The “Voice” of the Affluent, not the Alternative

Like many others, I was saddened to learn that Rachel Kramer Bussel would no longer be writing the sex column, “Lusty Lady,” for the Village Voice. I admire Rachel and I enjoy her writing. When I read on her blog that she’d been told her column was finished, I was disappointed. Then, when I read what the Voice had used to replace her, my disappointment turned to irritation and disgust.

Some of us had speculated that the Voice had hired someone “younger” and “newer,” but as it happens, the “newness” that they’ve turned to is the newness of middle-age and convention. The Voice has hired “two married mothers living in Brooklyn” whose greatest wish is to get their husbands to have sex with them.

Now, I’m glad when I see married women writing about sex. Sex ought not disappear — as an event or a topic for conversation — just because people have hitched their wagon to the state. And married women should share their experiences just like single or otherwise-partnered women should do. Women should talk about sex no matter what their relationship status. Women should talk about sex no matter what their class or their age would lead us to stereotypically expect from them.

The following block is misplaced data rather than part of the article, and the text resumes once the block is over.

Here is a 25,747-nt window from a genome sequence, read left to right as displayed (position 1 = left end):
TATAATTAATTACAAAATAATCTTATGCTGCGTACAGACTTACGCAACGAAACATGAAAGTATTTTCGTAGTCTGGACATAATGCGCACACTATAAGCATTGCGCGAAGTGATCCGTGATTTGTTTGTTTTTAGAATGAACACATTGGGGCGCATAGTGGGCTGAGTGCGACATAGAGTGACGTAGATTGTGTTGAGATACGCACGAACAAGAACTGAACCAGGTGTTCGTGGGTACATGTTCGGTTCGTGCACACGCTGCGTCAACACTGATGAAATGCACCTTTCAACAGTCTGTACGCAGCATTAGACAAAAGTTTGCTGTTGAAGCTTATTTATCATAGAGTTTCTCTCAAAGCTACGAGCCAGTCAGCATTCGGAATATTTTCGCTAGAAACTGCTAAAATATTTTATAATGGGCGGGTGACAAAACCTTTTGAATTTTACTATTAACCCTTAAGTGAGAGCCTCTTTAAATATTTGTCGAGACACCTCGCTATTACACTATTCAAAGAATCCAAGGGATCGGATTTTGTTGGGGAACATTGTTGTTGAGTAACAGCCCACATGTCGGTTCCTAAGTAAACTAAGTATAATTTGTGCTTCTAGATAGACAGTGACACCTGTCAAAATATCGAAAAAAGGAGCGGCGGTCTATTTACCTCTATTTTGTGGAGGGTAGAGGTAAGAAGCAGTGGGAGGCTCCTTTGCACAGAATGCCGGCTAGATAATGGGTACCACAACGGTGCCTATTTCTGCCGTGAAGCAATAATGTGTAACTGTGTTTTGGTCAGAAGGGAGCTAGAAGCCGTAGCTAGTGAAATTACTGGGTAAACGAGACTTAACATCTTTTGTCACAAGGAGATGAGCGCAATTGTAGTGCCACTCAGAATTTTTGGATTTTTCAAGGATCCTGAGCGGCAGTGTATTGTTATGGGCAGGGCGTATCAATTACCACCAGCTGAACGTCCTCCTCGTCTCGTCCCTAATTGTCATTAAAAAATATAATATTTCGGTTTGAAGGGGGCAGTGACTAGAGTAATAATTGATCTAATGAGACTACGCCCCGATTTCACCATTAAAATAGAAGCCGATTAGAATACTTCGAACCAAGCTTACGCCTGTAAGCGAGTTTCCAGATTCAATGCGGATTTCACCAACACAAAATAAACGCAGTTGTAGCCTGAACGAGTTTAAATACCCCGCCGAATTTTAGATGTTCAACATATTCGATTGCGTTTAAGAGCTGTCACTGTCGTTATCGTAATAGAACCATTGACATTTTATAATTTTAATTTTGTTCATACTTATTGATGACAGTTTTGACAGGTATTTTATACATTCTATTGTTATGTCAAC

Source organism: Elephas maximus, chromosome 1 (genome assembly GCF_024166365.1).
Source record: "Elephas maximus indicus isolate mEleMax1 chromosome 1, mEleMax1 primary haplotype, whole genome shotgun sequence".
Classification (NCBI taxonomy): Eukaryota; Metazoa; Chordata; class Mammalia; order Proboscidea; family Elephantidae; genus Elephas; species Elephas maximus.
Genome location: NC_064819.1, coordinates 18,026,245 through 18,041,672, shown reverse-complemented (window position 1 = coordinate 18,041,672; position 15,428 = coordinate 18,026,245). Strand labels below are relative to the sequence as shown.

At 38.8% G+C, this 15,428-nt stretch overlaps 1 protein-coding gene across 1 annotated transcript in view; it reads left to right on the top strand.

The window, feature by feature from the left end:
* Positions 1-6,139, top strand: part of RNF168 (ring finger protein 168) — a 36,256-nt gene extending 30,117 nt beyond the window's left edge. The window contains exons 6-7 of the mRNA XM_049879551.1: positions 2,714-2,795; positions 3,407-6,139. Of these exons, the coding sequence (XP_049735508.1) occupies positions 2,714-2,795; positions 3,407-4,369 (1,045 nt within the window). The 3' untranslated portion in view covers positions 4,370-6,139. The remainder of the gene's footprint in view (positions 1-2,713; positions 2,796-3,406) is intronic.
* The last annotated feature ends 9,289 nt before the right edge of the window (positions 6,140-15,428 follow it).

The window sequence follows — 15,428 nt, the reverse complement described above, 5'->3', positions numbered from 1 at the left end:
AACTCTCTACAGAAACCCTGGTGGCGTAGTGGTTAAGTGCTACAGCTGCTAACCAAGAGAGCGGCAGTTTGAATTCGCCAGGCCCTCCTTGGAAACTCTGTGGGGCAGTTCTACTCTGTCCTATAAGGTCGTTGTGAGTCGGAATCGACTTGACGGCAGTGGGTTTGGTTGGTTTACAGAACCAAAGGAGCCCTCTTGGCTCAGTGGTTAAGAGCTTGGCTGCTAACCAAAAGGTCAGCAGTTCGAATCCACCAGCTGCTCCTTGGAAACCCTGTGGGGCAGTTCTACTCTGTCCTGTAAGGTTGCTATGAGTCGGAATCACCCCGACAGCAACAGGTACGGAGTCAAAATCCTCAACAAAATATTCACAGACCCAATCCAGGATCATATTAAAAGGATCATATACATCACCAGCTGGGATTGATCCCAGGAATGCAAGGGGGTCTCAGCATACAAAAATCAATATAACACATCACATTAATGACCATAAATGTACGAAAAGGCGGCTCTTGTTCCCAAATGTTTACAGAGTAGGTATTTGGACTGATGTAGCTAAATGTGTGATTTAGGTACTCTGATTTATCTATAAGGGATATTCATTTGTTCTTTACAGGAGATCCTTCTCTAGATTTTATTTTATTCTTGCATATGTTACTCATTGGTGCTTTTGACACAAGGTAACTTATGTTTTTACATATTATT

But these women are professionals, living upper middle class seemingly conventionally-affluent lives, apparently with little sex to speak of, and nothing much to say. As some readers already pointed out, this type of column might have been suitable for New York magazine or the New York Times, but not for the Village Voice.

I suppose I shouldn’t have been surprised. After all, the Village is not what it used to be. Sure it still hosts many interesting and alternative folks, but there is no mistaking that gentrification has succeeded in winding its tendrils throughout the neighborhood. Still, the Village Voice used to be an “alternative newsweekly,” and now, especially in its new sex column, it appears to be becoming the Voice of the Affluent, not the Voice of the Alternative. It’s not like I hadn’t noticed this happening. It’s not like I hadn’t noticed the increasing number of ads for cosmetic surgery, expensive day spas, and other luxuries-deemed-essentials of the elite creeping in among the ads for futons and second hand clothing and drag shows. (Anything that markets itself as a cosmetic procedure and comes with a “$500 off” coupon is way out of my league as luxury treatments go.)